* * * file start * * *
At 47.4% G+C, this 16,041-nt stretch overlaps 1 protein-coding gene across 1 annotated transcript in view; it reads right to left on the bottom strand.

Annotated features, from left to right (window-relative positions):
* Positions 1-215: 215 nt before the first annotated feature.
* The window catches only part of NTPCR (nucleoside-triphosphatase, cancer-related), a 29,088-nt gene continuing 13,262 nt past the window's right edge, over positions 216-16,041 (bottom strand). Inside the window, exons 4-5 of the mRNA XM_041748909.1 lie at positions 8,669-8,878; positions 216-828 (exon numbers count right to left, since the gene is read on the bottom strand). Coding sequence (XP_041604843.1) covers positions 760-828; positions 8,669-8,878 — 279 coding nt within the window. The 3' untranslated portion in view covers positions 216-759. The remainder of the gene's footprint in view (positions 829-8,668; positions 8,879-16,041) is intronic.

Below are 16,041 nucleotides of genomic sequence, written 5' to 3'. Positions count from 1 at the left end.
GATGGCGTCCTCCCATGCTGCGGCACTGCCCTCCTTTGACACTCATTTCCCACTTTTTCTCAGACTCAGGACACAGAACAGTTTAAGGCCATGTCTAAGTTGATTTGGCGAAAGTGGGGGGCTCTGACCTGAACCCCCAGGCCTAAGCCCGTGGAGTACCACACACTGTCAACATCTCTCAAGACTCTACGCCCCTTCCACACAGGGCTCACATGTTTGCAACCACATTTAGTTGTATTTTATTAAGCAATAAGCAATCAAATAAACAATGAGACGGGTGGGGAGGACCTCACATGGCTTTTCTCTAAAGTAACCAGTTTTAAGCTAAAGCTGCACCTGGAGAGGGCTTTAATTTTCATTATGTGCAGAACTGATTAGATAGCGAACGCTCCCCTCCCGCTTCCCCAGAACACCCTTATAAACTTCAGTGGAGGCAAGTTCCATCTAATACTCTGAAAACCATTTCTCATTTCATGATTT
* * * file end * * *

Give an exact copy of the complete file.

At 47.4% G+C, this 16,041-nt stretch overlaps 1 protein-coding gene across 1 annotated transcript in view; it reads right to left on the bottom strand.

Annotated features, from left to right (window-relative positions):
* Positions 1-215: 215 nt before the first annotated feature.
* The window catches only part of NTPCR (nucleoside-triphosphatase, cancer-related), a 29,088-nt gene continuing 13,262 nt past the window's right edge, over positions 216-16,041 (bottom strand). Inside the window, exons 4-5 of the mRNA XM_041748909.1 lie at positions 8,669-8,878; positions 216-828 (exon numbers count right to left, since the gene is read on the bottom strand). Coding sequence (XP_041604843.1) covers positions 760-828; positions 8,669-8,878 — 279 coding nt within the window. The 3' untranslated portion in view covers positions 216-759. The remainder of the gene's footprint in view (positions 829-8,668; positions 8,879-16,041) is intronic.

Below are 16,041 nucleotides of genomic sequence, written 5' to 3'. Positions count from 1 at the left end.
GATGGCGTCCTCCCATGCTGCGGCACTGCCCTCCTTTGACACTCATTTCCCACTTTTTCTCAGACTCAGGACACAGAACAGTTTAAGGCCATGTCTAAGTTGATTTGGCGAAAGTGGGGGGCTCTGACCTGAACCCCCAGGCCTAAGCCCGTGGAGTACCACACACTGTCAACATCTCTCAAGACTCTACGCCCCTTCCACACAGGGCTCACATGTTTGCAACCACATTTAGTTGTATTTTATTAAGCAATAAGCAATCAAATAAACAATGAGACGGGTGGGGAGGACCTCACATGGCTTTTCTCTAAAGTAACCAGTTTTAAGCTAAAGCTGCACCTGGAGAGGGCTTTAATTTTCATTATGTGCAGAACTGATTAGATAGCGAACGCTCCCCTCCCGCTTCCCCAGAACACCCTTATAAACTTCAGTGGAGGCAAGTTCCATCTAATACTCTGAAAACCATTTCTCATTTCATGATTT